Mixed: An Anthology of Short Fiction on the Multiracial Experience
edited by Chandra Prasad
What constitutes a multiracial experience? This volume of stories begs this question of the reader, but doesn't attempt to answer it with dry academics or statistics. Instead one is treated to an array of delightful, engaging, and challenging stories by the likes of Ruth "My Year of Meats" Ozeki and Chandra "Death of a Circus" Prasad. Prasad also wrote the book's forward, in which she opines: "[T]here is some commonality among multiracial people" being the physical proof of an increasingly global society, acting as the solder between various communities, straddling cultural expectations." And the book is full of human stories, angst and love and puzzles that appeal not just to multiracial people, but to the human condition of us all. An essential read in a globalizing world.
Klezmer - Book One: Tales of the Wild East
by Joann Sfar
With a few pen strokes and a few lines of dialogue, Joann Sfar has the ability to convey personality, story, even historical context. Riding the success of his brilliantly subversive book The Rabbi's Cat (discussed last year on SoundRoots), acclaimed French graphic novelist Sfar takes on the musical history of Jews in Eastern Europe in this first book of a planned series. The link between Jews and Roma is personified in protagonist Yaacov's teaming up with Gypsy musician Tshokola. Living on the edge of society, their encounters illustrate various joys, hardships, and racism in the region, all as a delicious background to the klezmer music we know and love today. Essential reading, unless you're allergic to watercolors or meaty tales.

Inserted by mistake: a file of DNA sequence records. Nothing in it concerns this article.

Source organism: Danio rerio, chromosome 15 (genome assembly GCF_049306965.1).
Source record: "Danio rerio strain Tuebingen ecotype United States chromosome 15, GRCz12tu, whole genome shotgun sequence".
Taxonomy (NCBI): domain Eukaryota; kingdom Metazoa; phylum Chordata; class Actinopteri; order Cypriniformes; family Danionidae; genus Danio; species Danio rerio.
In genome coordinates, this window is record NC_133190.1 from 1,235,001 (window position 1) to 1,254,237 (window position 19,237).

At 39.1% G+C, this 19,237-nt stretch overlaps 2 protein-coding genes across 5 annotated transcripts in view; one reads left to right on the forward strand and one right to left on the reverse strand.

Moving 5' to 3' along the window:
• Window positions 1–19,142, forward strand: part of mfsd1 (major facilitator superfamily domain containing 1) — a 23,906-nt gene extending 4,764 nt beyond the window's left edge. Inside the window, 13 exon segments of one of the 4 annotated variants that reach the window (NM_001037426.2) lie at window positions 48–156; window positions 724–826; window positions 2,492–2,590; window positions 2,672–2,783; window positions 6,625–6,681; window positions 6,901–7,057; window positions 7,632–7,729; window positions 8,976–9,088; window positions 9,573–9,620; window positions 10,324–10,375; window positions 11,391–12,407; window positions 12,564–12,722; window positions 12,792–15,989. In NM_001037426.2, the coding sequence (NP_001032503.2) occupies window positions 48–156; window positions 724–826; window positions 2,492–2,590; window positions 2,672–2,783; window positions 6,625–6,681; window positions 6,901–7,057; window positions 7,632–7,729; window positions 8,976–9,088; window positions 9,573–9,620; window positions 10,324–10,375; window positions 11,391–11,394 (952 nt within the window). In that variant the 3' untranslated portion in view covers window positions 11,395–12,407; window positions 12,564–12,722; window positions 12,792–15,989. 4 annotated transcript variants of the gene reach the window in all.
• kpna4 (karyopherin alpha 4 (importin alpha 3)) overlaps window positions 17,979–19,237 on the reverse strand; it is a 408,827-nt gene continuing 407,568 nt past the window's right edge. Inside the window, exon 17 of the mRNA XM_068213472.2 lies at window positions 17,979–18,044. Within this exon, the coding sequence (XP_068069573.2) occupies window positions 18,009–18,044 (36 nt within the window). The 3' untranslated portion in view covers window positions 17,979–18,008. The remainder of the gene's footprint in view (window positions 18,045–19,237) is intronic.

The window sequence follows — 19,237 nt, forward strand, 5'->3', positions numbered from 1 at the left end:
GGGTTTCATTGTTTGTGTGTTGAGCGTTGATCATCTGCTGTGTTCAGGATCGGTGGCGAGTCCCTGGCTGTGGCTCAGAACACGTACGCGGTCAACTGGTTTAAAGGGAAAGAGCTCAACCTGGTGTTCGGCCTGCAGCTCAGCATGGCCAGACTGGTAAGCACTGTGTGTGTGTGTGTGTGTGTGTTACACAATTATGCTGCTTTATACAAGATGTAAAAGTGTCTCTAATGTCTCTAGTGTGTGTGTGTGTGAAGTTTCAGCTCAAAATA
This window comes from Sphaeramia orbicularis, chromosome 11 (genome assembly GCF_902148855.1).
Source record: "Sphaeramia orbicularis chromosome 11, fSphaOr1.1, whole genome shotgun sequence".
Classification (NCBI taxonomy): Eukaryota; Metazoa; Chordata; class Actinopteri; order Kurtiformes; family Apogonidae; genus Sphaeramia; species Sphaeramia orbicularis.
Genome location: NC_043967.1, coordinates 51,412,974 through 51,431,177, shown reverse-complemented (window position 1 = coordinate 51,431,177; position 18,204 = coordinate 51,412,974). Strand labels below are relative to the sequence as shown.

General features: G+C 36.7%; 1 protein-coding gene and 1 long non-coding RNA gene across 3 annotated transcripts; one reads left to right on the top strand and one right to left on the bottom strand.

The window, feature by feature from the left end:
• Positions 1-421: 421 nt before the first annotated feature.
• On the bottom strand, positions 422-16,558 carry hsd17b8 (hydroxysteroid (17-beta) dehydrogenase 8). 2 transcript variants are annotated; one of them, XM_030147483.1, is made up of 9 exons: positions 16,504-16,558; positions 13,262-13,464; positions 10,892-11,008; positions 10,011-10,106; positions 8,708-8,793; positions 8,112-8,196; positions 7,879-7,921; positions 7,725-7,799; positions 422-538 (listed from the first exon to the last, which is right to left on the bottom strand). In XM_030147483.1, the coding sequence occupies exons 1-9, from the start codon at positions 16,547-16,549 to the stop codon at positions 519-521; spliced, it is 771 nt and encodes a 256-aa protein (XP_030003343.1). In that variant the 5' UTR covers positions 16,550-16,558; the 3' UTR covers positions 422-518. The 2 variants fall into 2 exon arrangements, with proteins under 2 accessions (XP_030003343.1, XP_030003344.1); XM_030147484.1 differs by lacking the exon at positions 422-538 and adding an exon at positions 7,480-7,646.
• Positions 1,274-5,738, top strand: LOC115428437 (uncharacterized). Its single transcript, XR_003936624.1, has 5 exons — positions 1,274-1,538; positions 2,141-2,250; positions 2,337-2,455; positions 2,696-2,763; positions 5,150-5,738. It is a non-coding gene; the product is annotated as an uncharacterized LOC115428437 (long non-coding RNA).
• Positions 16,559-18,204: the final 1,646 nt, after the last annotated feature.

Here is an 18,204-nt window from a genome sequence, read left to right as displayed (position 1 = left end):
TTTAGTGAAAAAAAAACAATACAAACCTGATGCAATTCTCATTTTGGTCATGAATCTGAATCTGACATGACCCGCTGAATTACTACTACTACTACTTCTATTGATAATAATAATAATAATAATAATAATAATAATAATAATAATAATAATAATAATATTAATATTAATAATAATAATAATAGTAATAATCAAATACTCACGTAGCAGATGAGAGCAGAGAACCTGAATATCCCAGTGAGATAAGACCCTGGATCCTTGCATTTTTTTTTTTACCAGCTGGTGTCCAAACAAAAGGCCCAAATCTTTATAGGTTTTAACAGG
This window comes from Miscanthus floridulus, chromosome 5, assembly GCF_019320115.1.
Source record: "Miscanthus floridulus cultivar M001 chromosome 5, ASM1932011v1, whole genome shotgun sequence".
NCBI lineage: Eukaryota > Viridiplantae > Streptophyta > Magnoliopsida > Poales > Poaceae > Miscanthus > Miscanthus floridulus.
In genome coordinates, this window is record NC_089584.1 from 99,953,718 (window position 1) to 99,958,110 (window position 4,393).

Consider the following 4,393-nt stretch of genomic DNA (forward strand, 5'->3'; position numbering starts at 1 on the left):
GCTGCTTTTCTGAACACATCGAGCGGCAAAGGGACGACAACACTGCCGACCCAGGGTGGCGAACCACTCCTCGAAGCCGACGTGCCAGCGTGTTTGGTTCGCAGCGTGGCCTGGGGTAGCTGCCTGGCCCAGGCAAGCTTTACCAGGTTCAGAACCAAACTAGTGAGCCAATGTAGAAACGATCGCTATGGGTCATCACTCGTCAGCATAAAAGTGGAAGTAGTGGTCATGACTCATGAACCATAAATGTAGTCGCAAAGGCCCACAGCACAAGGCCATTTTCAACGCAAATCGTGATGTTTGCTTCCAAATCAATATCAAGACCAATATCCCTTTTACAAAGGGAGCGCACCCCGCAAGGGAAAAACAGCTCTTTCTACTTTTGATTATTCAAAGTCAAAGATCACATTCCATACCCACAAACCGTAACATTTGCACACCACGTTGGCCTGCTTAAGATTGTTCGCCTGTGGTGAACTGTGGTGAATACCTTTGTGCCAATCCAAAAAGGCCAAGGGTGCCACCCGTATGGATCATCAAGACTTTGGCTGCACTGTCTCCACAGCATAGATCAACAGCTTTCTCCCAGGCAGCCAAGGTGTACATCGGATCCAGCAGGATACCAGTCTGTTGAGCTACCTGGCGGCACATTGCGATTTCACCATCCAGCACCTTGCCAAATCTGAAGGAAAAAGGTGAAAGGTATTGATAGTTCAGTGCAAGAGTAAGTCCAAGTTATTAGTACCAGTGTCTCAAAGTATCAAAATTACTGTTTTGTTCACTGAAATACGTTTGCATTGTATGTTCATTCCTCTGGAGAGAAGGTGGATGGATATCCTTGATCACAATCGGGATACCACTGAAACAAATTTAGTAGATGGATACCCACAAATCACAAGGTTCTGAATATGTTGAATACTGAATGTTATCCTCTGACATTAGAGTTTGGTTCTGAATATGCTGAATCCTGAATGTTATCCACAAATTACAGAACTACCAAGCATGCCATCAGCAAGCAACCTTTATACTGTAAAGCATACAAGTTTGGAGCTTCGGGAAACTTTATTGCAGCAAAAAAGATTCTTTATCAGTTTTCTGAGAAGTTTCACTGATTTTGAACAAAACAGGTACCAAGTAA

I've also been digging into a book you won't find at Powell's (or Amazon). It's a 1944 tome called Peoples of the World, an illustrated journey around the world that shows how we've changed in the last six decades (as with the racist photo caption below) and how it hasn't (it describes a group of Muslim women in Russia gathered to listen to a speaker tell them why they should spurn the hijab).
This photo is found on page 384, with the caption: "Nearly thirty million bunches of bananas are cut every year in Honduras. The Indian laborers are said to be somewhat lazy, but few people would be industrious in the hot, most climate of the coast. Men are as a rule finer-looking than women, who are considered fit only for drudgery, and have to toil incessantly." Watch for more from this cultural time capsule here on SoundRoots.
As for listening today... Brazilian-Jewish singer Elisete has recently released a remix album, so a listen may be in order. Here she is with a remix of the song "Gaagua (Longing)."
[mp3] Elisete: "Saudade"
from Remixes: World Electro
Bonus: "The Echo Song"